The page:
If you do this, you may need a CPAP (constant positive airways pressure) machine to smooth your breathing while sleeping.



Breaking up in a cold sweat obvious reason can be a sign of a heart attack.

If it happens as well an any of these other symptoms immediately in a hospital although try not to drive yourself.


9. A continuous cough 

In most cases, it is not a sign of heart discomfort. But if you have heart disease or know you are at risk, pay special attention to the possibility.

If you have a long-lasting cough that produces white or pink mucus, it may be a sign of heart failure.

This happens when the heart cannot keep the demands of the body, causing blood to leak back into the lungs.

Ask your doctor to check what causes your cough.


10. Swollen leg 

Swollen legs, ankles and/or legs Or the legs may be a sign that your heart doesn’t pump blood as effectively as it should.

When the heart can’t pump fast enough, the blood backs into the veins and causes inflammation.

Heart failure can also make it difficult for the kidneys to remove excess water and sodium from the body, which can lead to inflammation.


Risk Factors

Some factors contribute to the unwanted buildup of fatty deposits (atherosclerosis) that narrow the arteries throughout your body. You can improve or eliminate many of these risk factors to reduce the chances of having a first or any other heart attack.


Heart attack risk factors include:


age. Men aged 45 or older and women aged 55 or older are more likely to have a heart attack than young men and women.

tobacco. This includes long-term exposure to smoking and second-hand smoke.

High blood pressure. Over time, hypertension can damage arteries that feed your heart. High blood pressure with other conditions like obesity, high cholesterol or diabetes increases your risk even more.

High blood cholesterol or triglyceride levels. A high level of low-density lipoprotein (LDL) cholesterol (“bad” cholesterol) is the most likely narrow arteries., However, a high level of high-density lipoprotein (HDL) cholesterol (“good” cholesterol) reduces your risk of heart attack.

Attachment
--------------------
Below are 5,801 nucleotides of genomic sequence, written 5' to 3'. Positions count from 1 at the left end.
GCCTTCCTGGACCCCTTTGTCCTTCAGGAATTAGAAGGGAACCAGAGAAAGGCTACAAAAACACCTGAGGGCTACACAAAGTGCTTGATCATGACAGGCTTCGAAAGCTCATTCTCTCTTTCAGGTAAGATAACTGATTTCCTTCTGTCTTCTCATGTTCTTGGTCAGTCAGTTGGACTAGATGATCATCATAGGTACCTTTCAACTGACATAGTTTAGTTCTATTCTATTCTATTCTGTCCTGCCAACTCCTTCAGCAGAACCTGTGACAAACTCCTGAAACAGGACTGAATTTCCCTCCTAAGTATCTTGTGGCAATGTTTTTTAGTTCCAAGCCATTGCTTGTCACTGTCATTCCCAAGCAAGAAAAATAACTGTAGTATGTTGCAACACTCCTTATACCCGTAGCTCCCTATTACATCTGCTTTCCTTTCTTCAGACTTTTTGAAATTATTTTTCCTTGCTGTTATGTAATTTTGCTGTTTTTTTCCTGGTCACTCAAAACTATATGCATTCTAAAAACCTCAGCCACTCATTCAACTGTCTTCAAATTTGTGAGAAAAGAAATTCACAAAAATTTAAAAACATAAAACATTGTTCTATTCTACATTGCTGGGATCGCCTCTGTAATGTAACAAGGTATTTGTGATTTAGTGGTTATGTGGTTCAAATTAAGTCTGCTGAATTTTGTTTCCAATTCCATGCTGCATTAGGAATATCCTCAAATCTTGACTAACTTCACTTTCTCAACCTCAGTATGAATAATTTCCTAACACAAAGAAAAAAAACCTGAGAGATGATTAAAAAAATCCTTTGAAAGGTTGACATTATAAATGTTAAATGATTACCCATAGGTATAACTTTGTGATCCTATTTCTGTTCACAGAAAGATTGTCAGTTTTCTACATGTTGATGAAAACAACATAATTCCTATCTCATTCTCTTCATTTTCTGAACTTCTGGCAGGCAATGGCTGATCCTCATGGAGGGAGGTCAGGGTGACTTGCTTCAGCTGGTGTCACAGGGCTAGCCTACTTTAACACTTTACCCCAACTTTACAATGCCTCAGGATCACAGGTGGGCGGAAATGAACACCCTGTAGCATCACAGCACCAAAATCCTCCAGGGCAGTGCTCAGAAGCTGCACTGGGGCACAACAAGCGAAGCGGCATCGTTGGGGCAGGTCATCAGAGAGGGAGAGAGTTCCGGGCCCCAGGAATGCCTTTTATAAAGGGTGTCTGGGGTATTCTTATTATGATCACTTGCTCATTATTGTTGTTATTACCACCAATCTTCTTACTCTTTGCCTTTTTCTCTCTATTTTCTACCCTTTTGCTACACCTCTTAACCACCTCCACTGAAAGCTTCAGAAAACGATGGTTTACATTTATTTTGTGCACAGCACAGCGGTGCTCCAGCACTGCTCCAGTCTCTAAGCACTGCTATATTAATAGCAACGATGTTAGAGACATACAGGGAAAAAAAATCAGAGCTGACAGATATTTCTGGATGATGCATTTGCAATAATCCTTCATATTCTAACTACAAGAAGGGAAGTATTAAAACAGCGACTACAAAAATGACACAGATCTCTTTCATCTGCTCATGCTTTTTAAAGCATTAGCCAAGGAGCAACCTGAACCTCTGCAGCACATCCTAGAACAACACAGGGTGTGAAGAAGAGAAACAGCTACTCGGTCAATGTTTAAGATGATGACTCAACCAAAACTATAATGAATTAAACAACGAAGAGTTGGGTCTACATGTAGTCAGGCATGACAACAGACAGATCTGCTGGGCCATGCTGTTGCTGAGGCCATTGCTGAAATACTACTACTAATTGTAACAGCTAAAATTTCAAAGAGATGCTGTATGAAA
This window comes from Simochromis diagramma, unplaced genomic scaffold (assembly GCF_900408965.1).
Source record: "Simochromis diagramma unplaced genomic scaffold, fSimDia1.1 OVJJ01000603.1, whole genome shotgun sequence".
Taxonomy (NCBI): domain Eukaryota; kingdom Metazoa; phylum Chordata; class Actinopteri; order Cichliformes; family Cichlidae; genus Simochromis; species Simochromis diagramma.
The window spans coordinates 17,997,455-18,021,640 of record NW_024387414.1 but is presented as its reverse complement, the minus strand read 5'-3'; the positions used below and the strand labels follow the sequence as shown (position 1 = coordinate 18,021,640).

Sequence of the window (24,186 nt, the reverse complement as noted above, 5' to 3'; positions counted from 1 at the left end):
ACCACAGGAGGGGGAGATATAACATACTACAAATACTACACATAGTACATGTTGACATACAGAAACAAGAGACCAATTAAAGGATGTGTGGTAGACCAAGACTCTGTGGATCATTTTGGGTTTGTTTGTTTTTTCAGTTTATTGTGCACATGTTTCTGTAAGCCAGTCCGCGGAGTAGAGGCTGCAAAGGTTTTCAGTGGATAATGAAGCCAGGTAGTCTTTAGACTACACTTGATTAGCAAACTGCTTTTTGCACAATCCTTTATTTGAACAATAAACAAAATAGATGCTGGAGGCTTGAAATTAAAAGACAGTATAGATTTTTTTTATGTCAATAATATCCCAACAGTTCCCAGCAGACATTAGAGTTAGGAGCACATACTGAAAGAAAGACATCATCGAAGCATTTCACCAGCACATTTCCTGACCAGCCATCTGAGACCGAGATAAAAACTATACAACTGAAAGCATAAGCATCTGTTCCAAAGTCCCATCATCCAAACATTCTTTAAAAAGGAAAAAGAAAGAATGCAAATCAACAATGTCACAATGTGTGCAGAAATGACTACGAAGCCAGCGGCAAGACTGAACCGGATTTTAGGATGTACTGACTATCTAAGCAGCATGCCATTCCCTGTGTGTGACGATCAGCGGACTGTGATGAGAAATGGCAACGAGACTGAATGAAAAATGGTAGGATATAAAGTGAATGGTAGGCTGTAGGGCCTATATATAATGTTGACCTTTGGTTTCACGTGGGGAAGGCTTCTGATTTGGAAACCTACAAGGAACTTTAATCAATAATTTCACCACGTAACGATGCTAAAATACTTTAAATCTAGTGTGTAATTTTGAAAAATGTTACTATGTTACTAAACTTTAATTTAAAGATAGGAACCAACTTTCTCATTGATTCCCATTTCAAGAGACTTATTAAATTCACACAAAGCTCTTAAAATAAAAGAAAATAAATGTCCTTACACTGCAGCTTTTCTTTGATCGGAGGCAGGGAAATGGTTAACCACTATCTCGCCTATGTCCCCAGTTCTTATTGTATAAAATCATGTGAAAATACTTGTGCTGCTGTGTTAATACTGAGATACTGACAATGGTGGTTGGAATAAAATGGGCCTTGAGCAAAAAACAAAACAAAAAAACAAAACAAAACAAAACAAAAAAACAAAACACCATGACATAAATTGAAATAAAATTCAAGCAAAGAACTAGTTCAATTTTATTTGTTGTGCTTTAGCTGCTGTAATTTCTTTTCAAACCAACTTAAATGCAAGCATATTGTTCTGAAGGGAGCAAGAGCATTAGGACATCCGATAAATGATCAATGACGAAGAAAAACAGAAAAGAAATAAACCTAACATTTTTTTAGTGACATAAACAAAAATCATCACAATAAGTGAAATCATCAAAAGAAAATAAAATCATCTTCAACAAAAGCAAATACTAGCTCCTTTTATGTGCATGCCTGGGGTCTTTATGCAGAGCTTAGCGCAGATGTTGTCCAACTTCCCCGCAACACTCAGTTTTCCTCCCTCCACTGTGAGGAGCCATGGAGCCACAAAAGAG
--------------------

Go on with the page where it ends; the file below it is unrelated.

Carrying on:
Obesity is associated with high blood cholesterol levels, high triglyceride levels, high blood pressure, and diabetes. Losing just 10 percent of your body weight can reduce this risk, however.

diabetes. Not producing enough for hormones secreted by your pancreas (insulin) or not responding properly to insulin causes an increase in your body’s blood sugar levels, increasing your risk of heart attack.

Metabolic syndrome. Having metabolic syndrome doubles your chances of developing heart disease if you don’t have it.

Family history of heart attack. If your siblings, parents or grandparents have suffered an early heart attack (up to age 55 for male relatives and up to the age of 65 for female relatives), you may be at increased risk.

Lack of physical activity People who exercise regularly have better cardiovascular fitness, including low hypertension.

stress in ways that can increase the risk of a heart attack.

Illegal use of drugs. Using stimulant drugs such as cocaine or amphetamines can trigger cramps of your coronary arteries that can cause a heart attack.

History of preeclampsia. This condition causes high blood pressure during pregnancy and increases the risk of a lifetime of heart disease.

An autoimmune condition. Having a condition like rheumatoid arthritis or lupus may increase your risk of a heart attack.